BANGOR, Maine — Former Penobscot County Sheriff Timothy Richardson — who says he voiced concerns years ago about the Rev. Robert Carlson and his relationship with young boys — said Monday that he did not write the letter that spurred a state police investigation into alleged child sex abuse involving Carlson.

In the last conversation he had with Penobscot County Sheriff Glenn Ross, his longtime friend, Carlson said he suspected that Richardson wrote the unsigned letter, Ross told investigators.

“If I had been the author of that letter you would have known it because I would have signed it,” said Richardson, who was hired as a deputy in the early 1970s and was sheriff between 1980 and 1984. He lost the elected position in 1984 to Edward Reynolds, who served as sheriff until his death in 2002 from cancer. Richardson failed in his re-election attempts.

The former sheriff also said Monday that Ross was wrong to tell Carlson about the Maine State Police investigation and he supports Washington County Sheriff Donnie Smith’s call for an investigation into Ross’ actions.

Ross, who worked with Carlson for 33 years, told him about the investigation just hours before Carlson jumped to his death from the Penobscot Narrows Bridge early on Nov. 13, 2011, according to a Waldo County Sheriff’s Department report into his suicide released last week.

Ross said he told Carlson that he was the focus of the state police probe because Carlson was on the Penobscot County Jail’s board of visitors and Ross wanted to limit his access to the jail.

It was a tough decision that he stands behind, Ross said Monday.

Some media outlets “made it sound like I made up a story a week later to cover myself,” the sheriff said. “That’s not me. That’s not how I operate. I don’t think there is a thing wrong with what I said” to Carlson.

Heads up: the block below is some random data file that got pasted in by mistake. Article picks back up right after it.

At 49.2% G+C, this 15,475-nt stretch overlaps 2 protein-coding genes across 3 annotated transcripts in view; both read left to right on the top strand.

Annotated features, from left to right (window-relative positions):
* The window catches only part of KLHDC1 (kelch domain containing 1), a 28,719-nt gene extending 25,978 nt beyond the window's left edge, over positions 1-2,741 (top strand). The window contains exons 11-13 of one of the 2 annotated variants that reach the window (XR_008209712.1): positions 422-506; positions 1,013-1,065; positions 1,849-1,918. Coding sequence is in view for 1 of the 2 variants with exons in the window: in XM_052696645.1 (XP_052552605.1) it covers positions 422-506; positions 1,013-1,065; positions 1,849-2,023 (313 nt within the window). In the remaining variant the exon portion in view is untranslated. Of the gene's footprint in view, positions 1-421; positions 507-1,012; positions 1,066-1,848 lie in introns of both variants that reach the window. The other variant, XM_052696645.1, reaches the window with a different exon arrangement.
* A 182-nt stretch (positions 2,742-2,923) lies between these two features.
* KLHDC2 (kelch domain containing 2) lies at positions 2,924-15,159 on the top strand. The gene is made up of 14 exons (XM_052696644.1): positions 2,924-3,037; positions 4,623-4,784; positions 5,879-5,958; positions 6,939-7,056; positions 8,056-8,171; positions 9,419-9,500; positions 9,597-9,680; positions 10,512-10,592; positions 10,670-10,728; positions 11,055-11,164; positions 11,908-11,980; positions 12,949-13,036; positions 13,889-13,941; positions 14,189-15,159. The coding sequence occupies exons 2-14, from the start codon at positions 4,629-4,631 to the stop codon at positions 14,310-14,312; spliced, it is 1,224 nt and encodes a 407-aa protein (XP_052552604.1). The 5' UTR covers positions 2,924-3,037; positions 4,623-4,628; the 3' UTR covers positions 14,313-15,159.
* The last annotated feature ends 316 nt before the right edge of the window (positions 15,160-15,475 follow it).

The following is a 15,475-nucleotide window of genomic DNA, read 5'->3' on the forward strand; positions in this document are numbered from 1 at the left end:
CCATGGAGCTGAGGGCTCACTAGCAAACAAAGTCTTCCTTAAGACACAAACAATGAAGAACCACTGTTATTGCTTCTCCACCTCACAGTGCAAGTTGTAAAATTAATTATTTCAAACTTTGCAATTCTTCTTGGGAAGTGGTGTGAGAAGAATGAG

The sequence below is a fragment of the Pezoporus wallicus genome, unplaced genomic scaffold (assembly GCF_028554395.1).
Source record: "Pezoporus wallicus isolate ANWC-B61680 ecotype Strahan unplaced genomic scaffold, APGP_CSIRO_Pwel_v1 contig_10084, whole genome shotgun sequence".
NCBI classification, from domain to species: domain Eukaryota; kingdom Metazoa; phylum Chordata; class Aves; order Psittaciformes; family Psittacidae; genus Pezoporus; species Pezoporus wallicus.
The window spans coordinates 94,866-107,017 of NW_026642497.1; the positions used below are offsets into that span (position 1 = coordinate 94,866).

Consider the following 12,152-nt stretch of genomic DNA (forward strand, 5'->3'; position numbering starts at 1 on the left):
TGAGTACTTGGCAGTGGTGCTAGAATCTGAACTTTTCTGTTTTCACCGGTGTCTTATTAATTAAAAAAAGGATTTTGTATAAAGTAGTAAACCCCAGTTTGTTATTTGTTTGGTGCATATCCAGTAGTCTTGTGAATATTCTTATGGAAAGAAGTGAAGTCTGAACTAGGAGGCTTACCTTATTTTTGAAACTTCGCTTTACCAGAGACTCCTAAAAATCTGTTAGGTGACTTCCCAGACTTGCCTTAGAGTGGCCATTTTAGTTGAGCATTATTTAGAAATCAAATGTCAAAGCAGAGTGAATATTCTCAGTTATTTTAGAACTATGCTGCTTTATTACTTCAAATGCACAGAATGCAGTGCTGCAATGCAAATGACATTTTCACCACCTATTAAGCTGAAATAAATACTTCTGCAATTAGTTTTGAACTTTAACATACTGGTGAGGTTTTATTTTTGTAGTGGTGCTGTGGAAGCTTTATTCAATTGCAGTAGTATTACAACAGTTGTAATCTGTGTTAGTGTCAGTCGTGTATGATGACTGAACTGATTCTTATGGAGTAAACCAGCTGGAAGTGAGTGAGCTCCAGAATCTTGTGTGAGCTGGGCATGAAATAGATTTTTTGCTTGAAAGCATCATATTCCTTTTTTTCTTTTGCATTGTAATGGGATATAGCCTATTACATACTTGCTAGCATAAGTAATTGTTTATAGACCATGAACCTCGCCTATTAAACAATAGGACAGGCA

Richardson, however, has a different opinion about what Ross should have told Carlson.

“If he had to tell him something he could have said the [Attorney General’s] Office was doing an investigation inside the county jail and no outside programs are being permitted,” the former sheriff said. “Being the sheriff, he need not give an explanation to anybody.”

Richardson also said that Ross’ action interfered with the investigation.

“By [Ross] telling him that, he did jeopardize the investigation,” he said. “Mr. Carlson went and talked to the victim” and Maine State Police never got the opportunity to speak with him before his death.

The Waldo County report states that Carlson met at about 12:30 a.m. Nov. 13 in Bangor with a local man who is the focal point of the state police child sex abuse investigation and was the last person to see him alive.

The man was an 11-year-old boy when he first met Carlson in the early 1970s, and Carlson began sexually abusing him soon after, according to the man’s family. The Bangor Daily News is not identifying the man because of the possibility that he is a victim.

Carlson helped found and was president of Penobscot Community Health Care; was a founder of Hope House, a Bangor shelter for people with drug and alcohol addictions; and was a previous chaplain for Husson College, the Penobscot County Sheriff’s Office, and the Bangor and Brewer police and fire departments.